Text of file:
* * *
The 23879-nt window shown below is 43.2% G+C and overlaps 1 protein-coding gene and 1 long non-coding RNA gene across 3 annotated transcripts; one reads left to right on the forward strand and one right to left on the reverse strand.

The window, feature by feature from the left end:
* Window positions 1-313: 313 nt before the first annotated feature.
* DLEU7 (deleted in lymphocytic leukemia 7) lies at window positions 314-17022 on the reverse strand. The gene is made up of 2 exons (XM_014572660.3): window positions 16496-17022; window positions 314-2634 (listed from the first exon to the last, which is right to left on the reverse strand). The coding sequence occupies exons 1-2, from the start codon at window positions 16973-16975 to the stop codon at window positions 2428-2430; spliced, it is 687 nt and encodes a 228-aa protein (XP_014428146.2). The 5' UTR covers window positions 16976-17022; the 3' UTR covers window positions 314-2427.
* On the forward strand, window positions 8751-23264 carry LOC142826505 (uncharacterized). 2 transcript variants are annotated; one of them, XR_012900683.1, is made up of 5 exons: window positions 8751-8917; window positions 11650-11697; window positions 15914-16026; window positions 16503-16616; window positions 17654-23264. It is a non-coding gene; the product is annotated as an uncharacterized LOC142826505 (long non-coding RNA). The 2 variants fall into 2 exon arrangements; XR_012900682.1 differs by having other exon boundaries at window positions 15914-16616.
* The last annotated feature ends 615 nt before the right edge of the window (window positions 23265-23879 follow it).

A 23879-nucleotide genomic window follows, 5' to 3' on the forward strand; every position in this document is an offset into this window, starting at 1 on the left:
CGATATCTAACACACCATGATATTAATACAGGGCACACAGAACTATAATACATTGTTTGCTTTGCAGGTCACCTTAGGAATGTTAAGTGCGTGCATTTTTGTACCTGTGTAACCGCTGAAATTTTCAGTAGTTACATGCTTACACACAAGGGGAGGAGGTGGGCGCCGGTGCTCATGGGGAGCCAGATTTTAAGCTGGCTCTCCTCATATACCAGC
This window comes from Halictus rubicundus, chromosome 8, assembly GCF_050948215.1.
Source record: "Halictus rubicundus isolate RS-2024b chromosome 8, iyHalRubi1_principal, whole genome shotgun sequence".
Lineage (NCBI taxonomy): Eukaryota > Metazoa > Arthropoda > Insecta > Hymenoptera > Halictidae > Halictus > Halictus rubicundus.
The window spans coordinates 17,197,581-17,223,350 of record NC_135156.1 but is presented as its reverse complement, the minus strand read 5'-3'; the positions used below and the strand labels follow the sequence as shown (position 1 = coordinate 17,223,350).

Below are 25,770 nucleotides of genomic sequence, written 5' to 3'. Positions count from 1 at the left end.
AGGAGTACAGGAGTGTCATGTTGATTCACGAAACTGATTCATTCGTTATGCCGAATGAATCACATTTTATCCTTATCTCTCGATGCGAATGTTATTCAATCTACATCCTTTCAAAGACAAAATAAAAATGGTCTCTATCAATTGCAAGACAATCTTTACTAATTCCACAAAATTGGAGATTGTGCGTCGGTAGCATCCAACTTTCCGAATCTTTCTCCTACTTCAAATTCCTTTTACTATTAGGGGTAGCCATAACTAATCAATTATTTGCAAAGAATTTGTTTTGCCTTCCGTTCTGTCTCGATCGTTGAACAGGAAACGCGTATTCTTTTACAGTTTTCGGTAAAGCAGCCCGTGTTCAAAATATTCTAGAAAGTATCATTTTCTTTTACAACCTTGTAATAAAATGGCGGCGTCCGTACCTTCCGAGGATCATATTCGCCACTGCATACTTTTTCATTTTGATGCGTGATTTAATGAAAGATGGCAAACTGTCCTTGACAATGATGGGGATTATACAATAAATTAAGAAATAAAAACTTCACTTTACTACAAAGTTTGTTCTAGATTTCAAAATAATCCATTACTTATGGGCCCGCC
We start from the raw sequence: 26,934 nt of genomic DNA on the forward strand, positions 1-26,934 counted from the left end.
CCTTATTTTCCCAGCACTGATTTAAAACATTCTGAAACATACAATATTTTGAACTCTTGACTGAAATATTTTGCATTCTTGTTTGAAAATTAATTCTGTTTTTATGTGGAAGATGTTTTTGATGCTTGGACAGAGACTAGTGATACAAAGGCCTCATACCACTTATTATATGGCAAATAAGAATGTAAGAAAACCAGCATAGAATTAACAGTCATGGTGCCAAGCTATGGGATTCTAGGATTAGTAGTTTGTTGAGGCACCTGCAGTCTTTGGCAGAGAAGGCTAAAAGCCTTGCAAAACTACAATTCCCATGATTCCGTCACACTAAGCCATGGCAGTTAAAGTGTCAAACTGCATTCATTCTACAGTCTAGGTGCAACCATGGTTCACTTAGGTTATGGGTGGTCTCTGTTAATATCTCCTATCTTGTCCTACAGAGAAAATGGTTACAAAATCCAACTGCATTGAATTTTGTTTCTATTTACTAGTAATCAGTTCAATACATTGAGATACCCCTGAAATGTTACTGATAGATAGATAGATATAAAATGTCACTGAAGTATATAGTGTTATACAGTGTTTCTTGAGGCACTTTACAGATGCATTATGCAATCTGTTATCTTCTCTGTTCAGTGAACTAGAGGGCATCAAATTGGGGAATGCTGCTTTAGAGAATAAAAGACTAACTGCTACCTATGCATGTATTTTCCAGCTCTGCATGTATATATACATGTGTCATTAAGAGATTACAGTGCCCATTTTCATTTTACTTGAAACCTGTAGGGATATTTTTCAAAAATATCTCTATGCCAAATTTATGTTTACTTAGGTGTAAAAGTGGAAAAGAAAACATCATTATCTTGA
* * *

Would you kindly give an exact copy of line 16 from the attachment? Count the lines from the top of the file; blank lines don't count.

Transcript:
CCTTATTTTCCCAGCACTGATTTAAAACATTCTGAAACATACAATATTTTGAACTCTTGACTGAAATATTTTGCATTCTTGTTTGAAAATTAATTCTGTTTTTATGTGGAAGATGTTTTTGATGCTTGGACAGAGACTAGTGATACAAAGGCCTCATACCACTTATTATATGGCAAATAAGAATGTAAGAAAACCAGCATAGAATTAACAGTCATGGTGCCAAGCTATGGGATTCTAGGATTAGTAGTTTGTTGAGGCACCTGCAGTCTTTGGCAGAGAAGGCTAAAAGCCTTGCAAAACTACAATTCCCATGATTCCGTCACACTAAGCCATGGCAGTTAAAGTGTCAAACTGCATTCATTCTACAGTCTAGGTGCAACCATGGTTCACTTAGGTTATGGGTGGTCTCTGTTAATATCTCCTATCTTGTCCTACAGAGAAAATGGTTACAAAATCCAACTGCATTGAATTTTGTTTCTATTTACTAGTAATCAGTTCAATACATTGAGATACCCCTGAAATGTTACTGATAGATAGATAGATATAAAATGTCACTGAAGTATATAGTGTTATACAGTGTTTCTTGAGGCACTTTACAGATGCATTATGCAATCTGTTATCTTCTCTGTTCAGTGAACTAGAGGGCATCAAATTGGGGAATGCTGCTTTAGAGAATAAAAGACTAACTGCTACCTATGCATGTATTTTCCAGCTCTGCATGTATATATACATGTGTCATTAAGAGATTACAGTGCCCATTTTCATTTTACTTGAAACCTGTAGGGATATTTTTCAAAAATATCTCTATGCCAAATTTATGTTTACTTAGGTGTAAAAGTGGAAAAGAAAACATCATTATCTTGA